JOC.com — A potentially dangerous type of freight brokering is on the uptick as capacity tightens, a practice that can expose shippers to liabilities ranging from cargo loss to deadly accidents, third-party logistics providers (3PLs), and truckers warn.
Some use the term co-brokering, which is legal, while others say it is double brokering, which is illegal. Regardless of the terminology, it is the act of a broker giving a shipper’s load to another broker instead of a motor carrier. In the most controversial form, one broker may unwittingly hand a load to a second broker thinking it was booking a carrier.
The difference between legal co-brokering and illegal double brokering comes down to commissions and communication. In co-brokering, the two brokers will split one commission and work as a team to vet the driver sent to the shipper’s dock. The co-broker also often has the blessing of the shipper.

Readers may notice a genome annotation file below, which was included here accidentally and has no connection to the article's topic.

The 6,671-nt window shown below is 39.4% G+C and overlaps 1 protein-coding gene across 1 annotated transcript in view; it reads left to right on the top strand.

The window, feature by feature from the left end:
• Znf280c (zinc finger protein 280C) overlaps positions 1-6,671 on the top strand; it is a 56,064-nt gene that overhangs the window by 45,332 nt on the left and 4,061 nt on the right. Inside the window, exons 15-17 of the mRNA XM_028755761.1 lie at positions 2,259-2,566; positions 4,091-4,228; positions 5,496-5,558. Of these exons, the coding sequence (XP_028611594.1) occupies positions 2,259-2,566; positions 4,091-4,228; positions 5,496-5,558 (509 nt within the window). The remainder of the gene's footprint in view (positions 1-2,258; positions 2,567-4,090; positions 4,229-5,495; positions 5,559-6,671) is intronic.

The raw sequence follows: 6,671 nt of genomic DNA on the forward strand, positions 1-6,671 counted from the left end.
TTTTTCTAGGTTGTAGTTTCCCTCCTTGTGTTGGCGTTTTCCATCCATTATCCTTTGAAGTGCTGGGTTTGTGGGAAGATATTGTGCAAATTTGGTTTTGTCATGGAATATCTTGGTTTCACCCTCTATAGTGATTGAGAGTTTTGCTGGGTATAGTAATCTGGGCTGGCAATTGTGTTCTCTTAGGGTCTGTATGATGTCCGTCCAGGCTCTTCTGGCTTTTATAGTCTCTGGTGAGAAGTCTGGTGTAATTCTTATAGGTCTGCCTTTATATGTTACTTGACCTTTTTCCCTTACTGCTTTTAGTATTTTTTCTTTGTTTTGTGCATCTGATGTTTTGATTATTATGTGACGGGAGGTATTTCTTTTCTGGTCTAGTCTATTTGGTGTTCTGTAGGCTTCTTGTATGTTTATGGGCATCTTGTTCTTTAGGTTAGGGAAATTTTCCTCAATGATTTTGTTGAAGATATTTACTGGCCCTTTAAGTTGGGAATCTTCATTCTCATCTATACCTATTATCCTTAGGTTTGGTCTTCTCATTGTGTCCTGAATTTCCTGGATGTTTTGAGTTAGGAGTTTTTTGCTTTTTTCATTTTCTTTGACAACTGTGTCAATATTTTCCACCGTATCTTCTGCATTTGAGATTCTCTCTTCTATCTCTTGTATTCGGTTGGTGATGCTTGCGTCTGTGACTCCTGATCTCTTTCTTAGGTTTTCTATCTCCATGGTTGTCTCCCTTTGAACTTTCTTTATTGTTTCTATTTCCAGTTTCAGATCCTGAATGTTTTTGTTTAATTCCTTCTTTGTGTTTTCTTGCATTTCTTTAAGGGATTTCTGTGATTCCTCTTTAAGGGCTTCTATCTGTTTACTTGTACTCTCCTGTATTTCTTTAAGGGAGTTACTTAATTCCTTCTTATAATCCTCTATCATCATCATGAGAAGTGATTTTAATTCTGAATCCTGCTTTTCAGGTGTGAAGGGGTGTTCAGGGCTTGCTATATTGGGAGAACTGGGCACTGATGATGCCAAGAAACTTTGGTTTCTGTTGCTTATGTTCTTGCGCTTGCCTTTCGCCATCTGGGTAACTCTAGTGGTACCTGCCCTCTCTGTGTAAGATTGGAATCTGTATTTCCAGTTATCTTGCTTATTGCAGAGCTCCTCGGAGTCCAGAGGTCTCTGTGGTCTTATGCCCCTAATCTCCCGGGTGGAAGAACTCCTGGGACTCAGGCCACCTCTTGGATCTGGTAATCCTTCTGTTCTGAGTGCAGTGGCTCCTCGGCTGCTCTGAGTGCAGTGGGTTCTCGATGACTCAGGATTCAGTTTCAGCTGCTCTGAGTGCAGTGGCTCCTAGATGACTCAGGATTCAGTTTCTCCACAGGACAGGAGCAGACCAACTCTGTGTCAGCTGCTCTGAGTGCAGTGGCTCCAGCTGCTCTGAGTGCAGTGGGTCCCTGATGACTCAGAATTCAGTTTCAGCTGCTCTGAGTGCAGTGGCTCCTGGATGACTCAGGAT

In double brokering, each broker gets a separate commission by lowering the rate to the driver twice to build in two margins. Often the transparency is lacking between the two brokers, and communication between the brokers and the shipper is virtually non-existent.
But with some due diligence and a hands-on approach, shippers can mitigate some the chances this activity will occur with their loads.